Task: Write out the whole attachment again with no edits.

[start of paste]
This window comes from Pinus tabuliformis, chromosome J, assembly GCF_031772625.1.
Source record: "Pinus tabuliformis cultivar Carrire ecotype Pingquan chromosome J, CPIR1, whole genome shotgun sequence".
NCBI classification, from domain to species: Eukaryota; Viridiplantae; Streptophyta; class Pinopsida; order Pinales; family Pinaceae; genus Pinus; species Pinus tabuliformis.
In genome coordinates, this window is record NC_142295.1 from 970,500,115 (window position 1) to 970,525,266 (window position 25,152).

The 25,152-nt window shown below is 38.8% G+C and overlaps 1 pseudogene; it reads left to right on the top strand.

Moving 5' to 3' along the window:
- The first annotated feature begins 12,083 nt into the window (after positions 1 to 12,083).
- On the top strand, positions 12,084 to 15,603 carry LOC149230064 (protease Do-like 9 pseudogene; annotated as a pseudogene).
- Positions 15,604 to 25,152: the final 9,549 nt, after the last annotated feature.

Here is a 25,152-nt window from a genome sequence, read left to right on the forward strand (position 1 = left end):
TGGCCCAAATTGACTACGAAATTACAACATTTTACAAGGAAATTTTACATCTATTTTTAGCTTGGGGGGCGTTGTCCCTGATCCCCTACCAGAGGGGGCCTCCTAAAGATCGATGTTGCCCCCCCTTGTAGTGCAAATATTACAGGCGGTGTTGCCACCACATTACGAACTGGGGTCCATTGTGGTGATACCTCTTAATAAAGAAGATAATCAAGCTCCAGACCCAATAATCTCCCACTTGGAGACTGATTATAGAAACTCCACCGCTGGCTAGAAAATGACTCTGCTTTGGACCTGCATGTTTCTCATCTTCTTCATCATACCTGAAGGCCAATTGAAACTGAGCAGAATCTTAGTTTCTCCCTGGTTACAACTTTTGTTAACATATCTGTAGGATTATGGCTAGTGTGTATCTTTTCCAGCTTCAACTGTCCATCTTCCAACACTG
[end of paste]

This window comes from Pinus tabuliformis, chromosome J, assembly GCF_031772625.1.
Source record: "Pinus tabuliformis cultivar Carrire ecotype Pingquan chromosome J, CPIR1, whole genome shotgun sequence".
NCBI classification, from domain to species: Eukaryota; Viridiplantae; Streptophyta; class Pinopsida; order Pinales; family Pinaceae; genus Pinus; species Pinus tabuliformis.
In genome coordinates, this window is record NC_142295.1 from 970,500,115 (window position 1) to 970,525,266 (window position 25,152).

The 25,152-nt window shown below is 38.8% G+C and overlaps 1 pseudogene; it reads left to right on the top strand.

Moving 5' to 3' along the window:
- The first annotated feature begins 12,083 nt into the window (after positions 1 to 12,083).
- On the top strand, positions 12,084 to 15,603 carry LOC149230064 (protease Do-like 9 pseudogene; annotated as a pseudogene).
- Positions 15,604 to 25,152: the final 9,549 nt, after the last annotated feature.

Here is a 25,152-nt window from a genome sequence, read left to right on the forward strand (position 1 = left end):
TGGCCCAAATTGACTACGAAATTACAACATTTTACAAGGAAATTTTACATCTATTTTTAGCTTGGGGGGCGTTGTCCCTGATCCCCTACCAGAGGGGGCCTCCTAAAGATCGATGTTGCCCCCCCTTGTAGTGCAAATATTACAGGCGGTGTTGCCACCACATTACGAACTGGGGTCCATTGTGGTGATACCTCTTAATAAAGAAGATAATCAAGCTCCAGACCCAATAATCTCCCACTTGGAGACTGATTATAGAAACTCCACCGCTGGCTAGAAAATGACTCTGCTTTGGACCTGCATGTTTCTCATCTTCTTCATCATACCTGAAGGCCAATTGAAACTGAGCAGAATCTTAGTTTCTCCCTGGTTACAACTTTTGTTAACATATCTGTAGGATTATGGCTAGTGTGTATCTTTTCCAGCTTCAACTGTCCATCTTCCAACACTG